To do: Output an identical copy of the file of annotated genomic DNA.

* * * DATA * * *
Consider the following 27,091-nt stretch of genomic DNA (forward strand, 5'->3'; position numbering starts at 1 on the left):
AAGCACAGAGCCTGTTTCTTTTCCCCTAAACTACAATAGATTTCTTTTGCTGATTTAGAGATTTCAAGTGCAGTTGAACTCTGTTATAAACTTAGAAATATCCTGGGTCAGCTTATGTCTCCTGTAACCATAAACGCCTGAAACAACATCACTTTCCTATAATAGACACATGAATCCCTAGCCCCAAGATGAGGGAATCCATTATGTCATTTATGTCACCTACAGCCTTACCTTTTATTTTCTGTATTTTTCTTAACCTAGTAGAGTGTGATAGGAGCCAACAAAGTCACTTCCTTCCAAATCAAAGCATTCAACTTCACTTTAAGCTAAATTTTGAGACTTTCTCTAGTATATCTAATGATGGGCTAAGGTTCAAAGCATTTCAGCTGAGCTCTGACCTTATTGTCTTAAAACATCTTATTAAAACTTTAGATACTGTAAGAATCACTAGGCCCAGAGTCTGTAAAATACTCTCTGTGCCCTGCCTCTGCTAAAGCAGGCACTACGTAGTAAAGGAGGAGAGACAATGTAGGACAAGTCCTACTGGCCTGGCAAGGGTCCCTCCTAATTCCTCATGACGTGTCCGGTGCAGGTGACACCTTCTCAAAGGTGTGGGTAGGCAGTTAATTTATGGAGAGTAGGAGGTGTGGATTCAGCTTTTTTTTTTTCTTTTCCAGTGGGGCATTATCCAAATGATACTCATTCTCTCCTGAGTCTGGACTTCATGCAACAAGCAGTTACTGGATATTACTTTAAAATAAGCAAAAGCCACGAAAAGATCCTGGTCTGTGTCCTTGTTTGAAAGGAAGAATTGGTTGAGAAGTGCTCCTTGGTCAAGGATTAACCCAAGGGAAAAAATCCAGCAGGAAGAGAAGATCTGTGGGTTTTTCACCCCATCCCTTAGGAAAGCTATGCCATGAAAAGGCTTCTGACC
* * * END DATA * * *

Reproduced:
Consider the following 27,091-nt stretch of genomic DNA (forward strand, 5'->3'; position numbering starts at 1 on the left):
AAGCACAGAGCCTGTTTCTTTTCCCCTAAACTACAATAGATTTCTTTTGCTGATTTAGAGATTTCAAGTGCAGTTGAACTCTGTTATAAACTTAGAAATATCCTGGGTCAGCTTATGTCTCCTGTAACCATAAACGCCTGAAACAACATCACTTTCCTATAATAGACACATGAATCCCTAGCCCCAAGATGAGGGAATCCATTATGTCATTTATGTCACCTACAGCCTTACCTTTTATTTTCTGTATTTTTCTTAACCTAGTAGAGTGTGATAGGAGCCAACAAAGTCACTTCCTTCCAAATCAAAGCATTCAACTTCACTTTAAGCTAAATTTTGAGACTTTCTCTAGTATATCTAATGATGGGCTAAGGTTCAAAGCATTTCAGCTGAGCTCTGACCTTATTGTCTTAAAACATCTTATTAAAACTTTAGATACTGTAAGAATCACTAGGCCCAGAGTCTGTAAAATACTCTCTGTGCCCTGCCTCTGCTAAAGCAGGCACTACGTAGTAAAGGAGGAGAGACAATGTAGGACAAGTCCTACTGGCCTGGCAAGGGTCCCTCCTAATTCCTCATGACGTGTCCGGTGCAGGTGACACCTTCTCAAAGGTGTGGGTAGGCAGTTAATTTATGGAGAGTAGGAGGTGTGGATTCAGCTTTTTTTTTTTCTTTTCCAGTGGGGCATTATCCAAATGATACTCATTCTCTCCTGAGTCTGGACTTCATGCAACAAGCAGTTACTGGATATTACTTTAAAATAAGCAAAAGCCACGAAAAGATCCTGGTCTGTGTCCTTGTTTGAAAGGAAGAATTGGTTGAGAAGTGCTCCTTGGTCAAGGATTAACCCAAGGGAAAAAATCCAGCAGGAAGAGAAGATCTGTGGGTTTTTCACCCCATCCCTTAGGAAAGCTATGCCATGAAAAGGCTTCTGACC